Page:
I stand in the animal clinic’s lobby joined by several other patients and their owners.

Then, I see her.

There she is for a fleeting moment. By the scale next to a pet supplies display. She jumps on the scale. Yikes, an always eager 48 pounds! What will the vet say about that?

An assistant informs me she’ll return shortly. I nod, take a seat and then am distracted by a woman entering the lobby with a Springer spaniel puppy tugging on leash.

Again, there she is. Just like my dog, Ellie, begging to be noticed. Bobbed tail wagging non-stop like an egg beater. Hardly giving a sleeping couch cat any more than a quick glance.

“Tell ‘em boss. I’m Ellie!”

I recall more of our life together:

Wouldn’t it be neat, I remember thinking back then, to feature Ellie on the Upper Midwest TV program I produced and hosted — “Northland Adventures”? With assistance and advice of our veterinarian and two trainers who’ve befriended me in the past, periodically we would show our audience how she grows and develops from eight weeks to a year old in three-minute segments that hopefully would inform and entertain viewers.

Stuff like house-breaking. Her reaction to voice and hand commands. Exploring her daily expanding world. Interacting with our older Springer spaniel, Matty. Teaching dummy retrieves. At the blast of gunshot, proving she was certainly not gun shy. What and when to eat. Where to sleep. Adapting to the wants and needs of my wife, daughters and guests and a line of diverse dogs she would meet.

Simply, stories about “Life with Ellie.”

In a hunting world dominated by black and yellow Labs and pointers of all sorts, people adored her liver-and-white charm.

From backyard locations in Wisconsin and Minnesota to the Dakota grasslands and waterfowl marshes, “Life with Ellie” reflected situations and topics ordinary hunting dog owners could relate to.

Yes, it started with ducks after her mentor, Matty, died. Her first waterfowl retrieve, a wood duck, came on the Mississippi River at Lansing, Iowa. Her last, a gadwall, was at Boisevain, Manitoba. In between Ellie gently but firmly brought back ruffed grouse, woodcock, ring-necked pheasants, sharp-tailed grouse, white-fronted geese, snow geese and even Canada geese she dragged to my hands. In the offseason, she would drive away squirrels and rabbits plundering our flowers and garden vegetables or raiding the bird feeders.

The hunter spirit was burnt in her heart. You could count incoming birds mirrored on her lovely dark brown eyes.

Aside from routine aches and pains, it took only one encounter to teach her to avoid porcupines. But the major trauma in her life came when she tore a ligament in her right rear leg flushing a large flock of sharptails in North Dakota. Several days later back home in Wisconsin she had a new metal joint implanted that served her well the remainder of her days.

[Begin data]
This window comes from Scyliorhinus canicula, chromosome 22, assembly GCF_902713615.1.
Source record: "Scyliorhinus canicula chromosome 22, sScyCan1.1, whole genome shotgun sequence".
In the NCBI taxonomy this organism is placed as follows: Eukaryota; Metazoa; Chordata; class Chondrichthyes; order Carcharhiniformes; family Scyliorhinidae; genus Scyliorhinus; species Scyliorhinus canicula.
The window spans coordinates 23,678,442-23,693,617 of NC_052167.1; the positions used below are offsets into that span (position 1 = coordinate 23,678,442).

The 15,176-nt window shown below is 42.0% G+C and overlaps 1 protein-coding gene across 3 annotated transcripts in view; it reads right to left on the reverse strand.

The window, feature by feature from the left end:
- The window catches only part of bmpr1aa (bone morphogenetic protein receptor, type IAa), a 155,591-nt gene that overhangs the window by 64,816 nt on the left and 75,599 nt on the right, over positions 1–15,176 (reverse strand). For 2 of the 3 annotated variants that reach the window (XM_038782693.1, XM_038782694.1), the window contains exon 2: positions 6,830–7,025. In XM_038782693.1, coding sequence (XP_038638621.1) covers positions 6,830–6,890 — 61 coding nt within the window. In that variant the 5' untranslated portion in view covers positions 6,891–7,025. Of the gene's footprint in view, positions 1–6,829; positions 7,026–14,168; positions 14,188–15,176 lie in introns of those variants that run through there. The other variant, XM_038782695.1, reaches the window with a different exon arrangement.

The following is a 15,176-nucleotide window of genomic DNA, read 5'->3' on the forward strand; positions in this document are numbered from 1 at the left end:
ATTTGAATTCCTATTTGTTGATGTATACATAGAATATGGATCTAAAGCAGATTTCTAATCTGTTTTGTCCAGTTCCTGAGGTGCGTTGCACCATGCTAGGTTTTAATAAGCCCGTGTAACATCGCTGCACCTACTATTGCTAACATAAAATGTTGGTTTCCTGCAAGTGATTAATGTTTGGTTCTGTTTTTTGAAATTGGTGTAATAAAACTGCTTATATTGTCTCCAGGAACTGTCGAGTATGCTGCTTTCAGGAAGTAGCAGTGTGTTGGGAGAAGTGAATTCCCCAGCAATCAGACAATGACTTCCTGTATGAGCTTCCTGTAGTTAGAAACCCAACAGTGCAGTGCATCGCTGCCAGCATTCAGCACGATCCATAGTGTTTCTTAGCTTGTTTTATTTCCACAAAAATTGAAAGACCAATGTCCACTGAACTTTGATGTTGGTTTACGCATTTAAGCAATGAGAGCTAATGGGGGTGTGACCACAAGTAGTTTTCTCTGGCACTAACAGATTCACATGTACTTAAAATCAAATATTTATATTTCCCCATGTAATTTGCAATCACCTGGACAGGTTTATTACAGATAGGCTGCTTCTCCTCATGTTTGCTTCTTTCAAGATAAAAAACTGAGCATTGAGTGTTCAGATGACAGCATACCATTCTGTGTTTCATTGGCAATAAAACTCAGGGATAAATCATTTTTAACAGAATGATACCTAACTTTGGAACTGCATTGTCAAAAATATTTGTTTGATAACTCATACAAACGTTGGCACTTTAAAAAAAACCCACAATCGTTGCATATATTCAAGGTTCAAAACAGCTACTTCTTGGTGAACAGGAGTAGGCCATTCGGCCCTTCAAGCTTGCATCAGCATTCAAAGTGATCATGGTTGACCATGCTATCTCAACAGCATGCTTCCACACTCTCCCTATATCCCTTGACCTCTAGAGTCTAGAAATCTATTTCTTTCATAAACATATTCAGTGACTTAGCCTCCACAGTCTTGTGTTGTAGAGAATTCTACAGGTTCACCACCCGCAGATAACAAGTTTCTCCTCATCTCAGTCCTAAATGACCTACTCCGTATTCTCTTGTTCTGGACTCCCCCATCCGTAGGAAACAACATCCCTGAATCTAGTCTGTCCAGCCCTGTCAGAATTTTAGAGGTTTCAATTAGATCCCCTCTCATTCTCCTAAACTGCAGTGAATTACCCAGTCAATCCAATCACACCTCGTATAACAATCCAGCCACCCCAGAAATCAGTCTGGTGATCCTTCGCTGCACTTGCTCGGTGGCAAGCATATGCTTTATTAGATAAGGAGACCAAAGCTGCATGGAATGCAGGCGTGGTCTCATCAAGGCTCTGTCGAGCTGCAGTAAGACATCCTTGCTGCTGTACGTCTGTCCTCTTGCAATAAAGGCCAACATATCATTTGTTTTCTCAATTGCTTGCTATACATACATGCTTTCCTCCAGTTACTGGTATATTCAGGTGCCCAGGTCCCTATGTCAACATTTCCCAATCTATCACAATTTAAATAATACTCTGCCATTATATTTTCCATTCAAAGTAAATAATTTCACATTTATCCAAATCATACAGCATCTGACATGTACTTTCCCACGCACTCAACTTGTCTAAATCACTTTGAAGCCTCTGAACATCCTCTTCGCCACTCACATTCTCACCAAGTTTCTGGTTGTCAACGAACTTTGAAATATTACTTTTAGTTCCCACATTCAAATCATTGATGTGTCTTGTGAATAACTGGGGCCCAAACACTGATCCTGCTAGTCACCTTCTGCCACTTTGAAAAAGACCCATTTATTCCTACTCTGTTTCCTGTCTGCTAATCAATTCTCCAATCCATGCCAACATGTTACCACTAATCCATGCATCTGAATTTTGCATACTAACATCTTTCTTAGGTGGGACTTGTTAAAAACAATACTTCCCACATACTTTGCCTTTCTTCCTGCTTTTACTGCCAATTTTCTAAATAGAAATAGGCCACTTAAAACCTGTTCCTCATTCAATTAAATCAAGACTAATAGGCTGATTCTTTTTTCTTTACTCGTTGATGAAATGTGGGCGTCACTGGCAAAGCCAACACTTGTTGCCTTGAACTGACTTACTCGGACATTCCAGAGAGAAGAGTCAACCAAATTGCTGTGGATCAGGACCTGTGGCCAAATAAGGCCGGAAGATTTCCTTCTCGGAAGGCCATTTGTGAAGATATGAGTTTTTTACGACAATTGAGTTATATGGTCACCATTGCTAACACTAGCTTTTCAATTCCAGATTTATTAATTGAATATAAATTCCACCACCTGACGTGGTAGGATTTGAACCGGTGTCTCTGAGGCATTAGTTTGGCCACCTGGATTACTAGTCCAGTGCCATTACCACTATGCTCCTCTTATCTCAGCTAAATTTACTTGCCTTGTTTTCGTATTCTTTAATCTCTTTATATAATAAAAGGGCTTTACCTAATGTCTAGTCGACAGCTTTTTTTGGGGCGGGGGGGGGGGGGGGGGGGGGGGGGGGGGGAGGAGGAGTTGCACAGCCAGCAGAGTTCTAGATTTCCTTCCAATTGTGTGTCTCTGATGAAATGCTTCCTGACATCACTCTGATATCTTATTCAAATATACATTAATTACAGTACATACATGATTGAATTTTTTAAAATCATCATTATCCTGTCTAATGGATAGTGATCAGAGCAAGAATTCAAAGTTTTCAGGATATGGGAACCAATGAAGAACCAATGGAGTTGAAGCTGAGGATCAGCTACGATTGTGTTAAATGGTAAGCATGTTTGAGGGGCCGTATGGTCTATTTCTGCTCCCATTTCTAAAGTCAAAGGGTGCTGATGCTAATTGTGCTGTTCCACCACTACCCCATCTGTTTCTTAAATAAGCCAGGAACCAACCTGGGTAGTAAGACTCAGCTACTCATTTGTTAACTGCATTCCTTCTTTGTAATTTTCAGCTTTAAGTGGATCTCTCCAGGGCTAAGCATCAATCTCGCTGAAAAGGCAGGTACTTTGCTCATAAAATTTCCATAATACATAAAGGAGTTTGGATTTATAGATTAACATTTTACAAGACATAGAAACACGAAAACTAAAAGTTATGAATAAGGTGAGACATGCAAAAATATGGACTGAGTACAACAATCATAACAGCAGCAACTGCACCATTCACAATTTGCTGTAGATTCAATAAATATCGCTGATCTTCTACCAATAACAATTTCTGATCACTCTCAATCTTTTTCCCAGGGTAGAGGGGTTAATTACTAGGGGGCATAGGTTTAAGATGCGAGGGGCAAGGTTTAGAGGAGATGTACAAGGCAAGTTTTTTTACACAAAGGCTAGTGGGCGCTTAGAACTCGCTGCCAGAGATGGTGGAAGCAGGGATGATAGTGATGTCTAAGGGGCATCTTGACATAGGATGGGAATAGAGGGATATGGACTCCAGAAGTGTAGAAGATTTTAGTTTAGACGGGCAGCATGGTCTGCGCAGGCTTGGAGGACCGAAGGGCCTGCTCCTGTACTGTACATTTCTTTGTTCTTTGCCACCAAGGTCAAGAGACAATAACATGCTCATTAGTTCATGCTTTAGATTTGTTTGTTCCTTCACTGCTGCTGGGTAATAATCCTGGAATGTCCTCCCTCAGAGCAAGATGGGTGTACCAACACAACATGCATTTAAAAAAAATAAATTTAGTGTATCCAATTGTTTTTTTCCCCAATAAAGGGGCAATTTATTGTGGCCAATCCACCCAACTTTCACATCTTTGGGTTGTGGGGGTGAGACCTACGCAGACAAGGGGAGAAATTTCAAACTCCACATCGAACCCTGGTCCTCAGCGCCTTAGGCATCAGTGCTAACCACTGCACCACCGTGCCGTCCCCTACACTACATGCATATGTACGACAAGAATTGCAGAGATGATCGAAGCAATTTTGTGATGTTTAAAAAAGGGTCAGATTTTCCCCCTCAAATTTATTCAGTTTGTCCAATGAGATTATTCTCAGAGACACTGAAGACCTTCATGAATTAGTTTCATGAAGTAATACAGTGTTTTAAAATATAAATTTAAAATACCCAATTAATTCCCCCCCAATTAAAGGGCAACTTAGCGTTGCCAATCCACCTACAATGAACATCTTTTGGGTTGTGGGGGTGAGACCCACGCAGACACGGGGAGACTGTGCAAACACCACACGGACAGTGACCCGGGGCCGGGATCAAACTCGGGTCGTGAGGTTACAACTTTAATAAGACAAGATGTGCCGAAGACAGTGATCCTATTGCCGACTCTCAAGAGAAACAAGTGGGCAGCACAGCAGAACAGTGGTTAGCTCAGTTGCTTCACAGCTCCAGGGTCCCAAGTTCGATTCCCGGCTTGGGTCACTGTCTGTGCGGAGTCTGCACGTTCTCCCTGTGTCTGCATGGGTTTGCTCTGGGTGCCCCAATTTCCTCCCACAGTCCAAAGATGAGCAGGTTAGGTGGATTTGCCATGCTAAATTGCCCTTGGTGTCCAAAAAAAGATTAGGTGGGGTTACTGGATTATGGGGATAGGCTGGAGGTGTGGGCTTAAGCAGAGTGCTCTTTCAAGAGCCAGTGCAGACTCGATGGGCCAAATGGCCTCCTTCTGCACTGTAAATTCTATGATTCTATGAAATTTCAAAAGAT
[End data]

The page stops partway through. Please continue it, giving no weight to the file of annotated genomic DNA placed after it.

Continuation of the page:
Over the years her kind heart dispensed generous unconditional doses of doggy medicine to both me and my wife. Sue constantly had Ellie at her side licking her hand through two bouts of cancer and I had the re-assuring pleasure of her wet nose while overcoming several heart procedures.

Toward the end of her days Ellie and I were still logging three-mile daily walks around the neighborhood. And she never turned down a chance to chase neighbors’ pets, dogs and cats roaming outside our fenced back yard.

However, try as she did to keep her demise hidden, Ellie’s health and stamina began to decline. On her last night, she leaned against our legs like always when we arrived home. She stared at us intensely. Her stubby tail never wagged stronger.

But the next morning she was not around to greet us rising from bed the way she had daily for most of her life. Suffering an apparent stroke, she could hardly move and refused any food or liquids. Her tail was still. I loaded her limp body into the truck for that final trip, just as we had with two other Springers. Back to the clinic where they each had passed and some of their memories, like Ellie’s, linger.

“You have our sympathy,” the compassionate clinic assistant said. “One bag contains Ellie’s ashes, the other her metal ACL device.”

Ellie was gone from this place, gone from everywhere. Yet there she was, etched in memory. I took the bags and turned to the door. People and their pets were silent.

Inside the truck I placed Ellie’s remains on the passenger’s side seat where she customarily rode for so many miles.

Well deserved rest after nearly 16 years of giving and living.

A Life with Ellie.

Carlson is a freelance writer who lives in Eau Claire.